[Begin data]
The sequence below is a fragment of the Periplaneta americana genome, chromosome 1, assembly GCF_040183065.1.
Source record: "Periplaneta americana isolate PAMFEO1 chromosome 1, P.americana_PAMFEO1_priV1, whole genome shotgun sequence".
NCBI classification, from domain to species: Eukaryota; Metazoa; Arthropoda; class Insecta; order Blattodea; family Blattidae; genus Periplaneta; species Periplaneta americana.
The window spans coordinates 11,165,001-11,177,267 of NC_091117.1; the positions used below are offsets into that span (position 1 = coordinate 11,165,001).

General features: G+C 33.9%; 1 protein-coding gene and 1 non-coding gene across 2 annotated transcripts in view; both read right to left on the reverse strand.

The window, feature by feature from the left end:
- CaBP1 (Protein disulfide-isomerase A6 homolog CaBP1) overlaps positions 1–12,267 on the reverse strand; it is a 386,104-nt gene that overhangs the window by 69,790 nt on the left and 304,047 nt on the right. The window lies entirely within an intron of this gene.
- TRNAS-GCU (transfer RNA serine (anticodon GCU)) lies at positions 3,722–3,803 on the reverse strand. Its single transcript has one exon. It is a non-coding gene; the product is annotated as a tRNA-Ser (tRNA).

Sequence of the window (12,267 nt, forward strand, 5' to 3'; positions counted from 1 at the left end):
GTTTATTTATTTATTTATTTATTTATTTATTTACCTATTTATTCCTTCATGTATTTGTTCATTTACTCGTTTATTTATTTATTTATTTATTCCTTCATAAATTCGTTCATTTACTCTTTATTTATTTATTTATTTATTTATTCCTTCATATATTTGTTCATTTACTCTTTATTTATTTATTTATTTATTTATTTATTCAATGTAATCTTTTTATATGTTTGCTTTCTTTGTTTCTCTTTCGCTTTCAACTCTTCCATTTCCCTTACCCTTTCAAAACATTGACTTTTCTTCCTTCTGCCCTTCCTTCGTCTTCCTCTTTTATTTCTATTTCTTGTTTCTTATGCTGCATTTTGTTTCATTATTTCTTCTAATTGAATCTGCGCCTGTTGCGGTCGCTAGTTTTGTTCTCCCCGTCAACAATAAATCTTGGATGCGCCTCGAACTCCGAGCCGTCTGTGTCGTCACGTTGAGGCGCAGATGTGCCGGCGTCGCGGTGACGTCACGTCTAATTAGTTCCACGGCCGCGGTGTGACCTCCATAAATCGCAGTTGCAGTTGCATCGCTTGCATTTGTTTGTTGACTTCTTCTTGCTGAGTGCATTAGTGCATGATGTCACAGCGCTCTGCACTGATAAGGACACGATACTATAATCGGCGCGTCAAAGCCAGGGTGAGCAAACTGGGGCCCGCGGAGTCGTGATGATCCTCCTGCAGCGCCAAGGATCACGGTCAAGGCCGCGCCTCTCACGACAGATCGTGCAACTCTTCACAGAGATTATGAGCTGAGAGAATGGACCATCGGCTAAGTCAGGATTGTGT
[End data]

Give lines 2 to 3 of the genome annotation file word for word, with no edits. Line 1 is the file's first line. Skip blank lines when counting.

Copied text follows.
Source record: "Periplaneta americana isolate PAMFEO1 chromosome 1, P.americana_PAMFEO1_priV1, whole genome shotgun sequence".
NCBI classification, from domain to species: Eukaryota; Metazoa; Arthropoda; class Insecta; order Blattodea; family Blattidae; genus Periplaneta; species Periplaneta americana.